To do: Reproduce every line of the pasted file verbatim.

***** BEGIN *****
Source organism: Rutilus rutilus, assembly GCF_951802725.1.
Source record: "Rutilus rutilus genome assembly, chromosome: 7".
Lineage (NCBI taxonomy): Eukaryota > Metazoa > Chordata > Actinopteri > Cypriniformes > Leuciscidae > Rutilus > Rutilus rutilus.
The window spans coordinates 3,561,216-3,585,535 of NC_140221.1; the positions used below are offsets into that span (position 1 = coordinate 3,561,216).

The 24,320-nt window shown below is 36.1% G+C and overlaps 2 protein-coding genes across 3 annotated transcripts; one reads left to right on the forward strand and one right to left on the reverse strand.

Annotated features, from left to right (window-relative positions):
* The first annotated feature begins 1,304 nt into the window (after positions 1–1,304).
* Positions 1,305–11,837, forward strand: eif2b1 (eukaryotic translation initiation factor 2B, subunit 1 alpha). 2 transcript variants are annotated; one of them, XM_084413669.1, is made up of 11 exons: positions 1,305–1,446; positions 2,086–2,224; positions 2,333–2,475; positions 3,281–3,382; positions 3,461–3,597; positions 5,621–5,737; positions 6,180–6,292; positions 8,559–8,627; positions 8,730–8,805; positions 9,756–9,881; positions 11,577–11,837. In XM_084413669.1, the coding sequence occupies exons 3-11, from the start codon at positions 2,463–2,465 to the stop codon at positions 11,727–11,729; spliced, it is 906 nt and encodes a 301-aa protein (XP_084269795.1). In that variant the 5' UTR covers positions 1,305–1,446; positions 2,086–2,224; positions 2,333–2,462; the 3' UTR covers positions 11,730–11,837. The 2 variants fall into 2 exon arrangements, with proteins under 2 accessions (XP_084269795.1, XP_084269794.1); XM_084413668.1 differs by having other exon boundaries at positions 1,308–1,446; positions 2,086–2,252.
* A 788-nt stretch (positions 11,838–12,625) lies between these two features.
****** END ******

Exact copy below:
Source organism: Rutilus rutilus, assembly GCF_951802725.1.
Source record: "Rutilus rutilus genome assembly, chromosome: 7".
Lineage (NCBI taxonomy): Eukaryota > Metazoa > Chordata > Actinopteri > Cypriniformes > Leuciscidae > Rutilus > Rutilus rutilus.
The window spans coordinates 3,561,216-3,585,535 of NC_140221.1; the positions used below are offsets into that span (position 1 = coordinate 3,561,216).

The 24,320-nt window shown below is 36.1% G+C and overlaps 2 protein-coding genes across 3 annotated transcripts; one reads left to right on the forward strand and one right to left on the reverse strand.

Annotated features, from left to right (window-relative positions):
* The first annotated feature begins 1,304 nt into the window (after positions 1–1,304).
* Positions 1,305–11,837, forward strand: eif2b1 (eukaryotic translation initiation factor 2B, subunit 1 alpha). 2 transcript variants are annotated; one of them, XM_084413669.1, is made up of 11 exons: positions 1,305–1,446; positions 2,086–2,224; positions 2,333–2,475; positions 3,281–3,382; positions 3,461–3,597; positions 5,621–5,737; positions 6,180–6,292; positions 8,559–8,627; positions 8,730–8,805; positions 9,756–9,881; positions 11,577–11,837. In XM_084413669.1, the coding sequence occupies exons 3-11, from the start codon at positions 2,463–2,465 to the stop codon at positions 11,727–11,729; spliced, it is 906 nt and encodes a 301-aa protein (XP_084269795.1). In that variant the 5' UTR covers positions 1,305–1,446; positions 2,086–2,224; positions 2,333–2,462; the 3' UTR covers positions 11,730–11,837. The 2 variants fall into 2 exon arrangements, with proteins under 2 accessions (XP_084269795.1, XP_084269794.1); XM_084413668.1 differs by having other exon boundaries at positions 1,308–1,446; positions 2,086–2,252.
* A 788-nt stretch (positions 11,838–12,625) lies between these two features.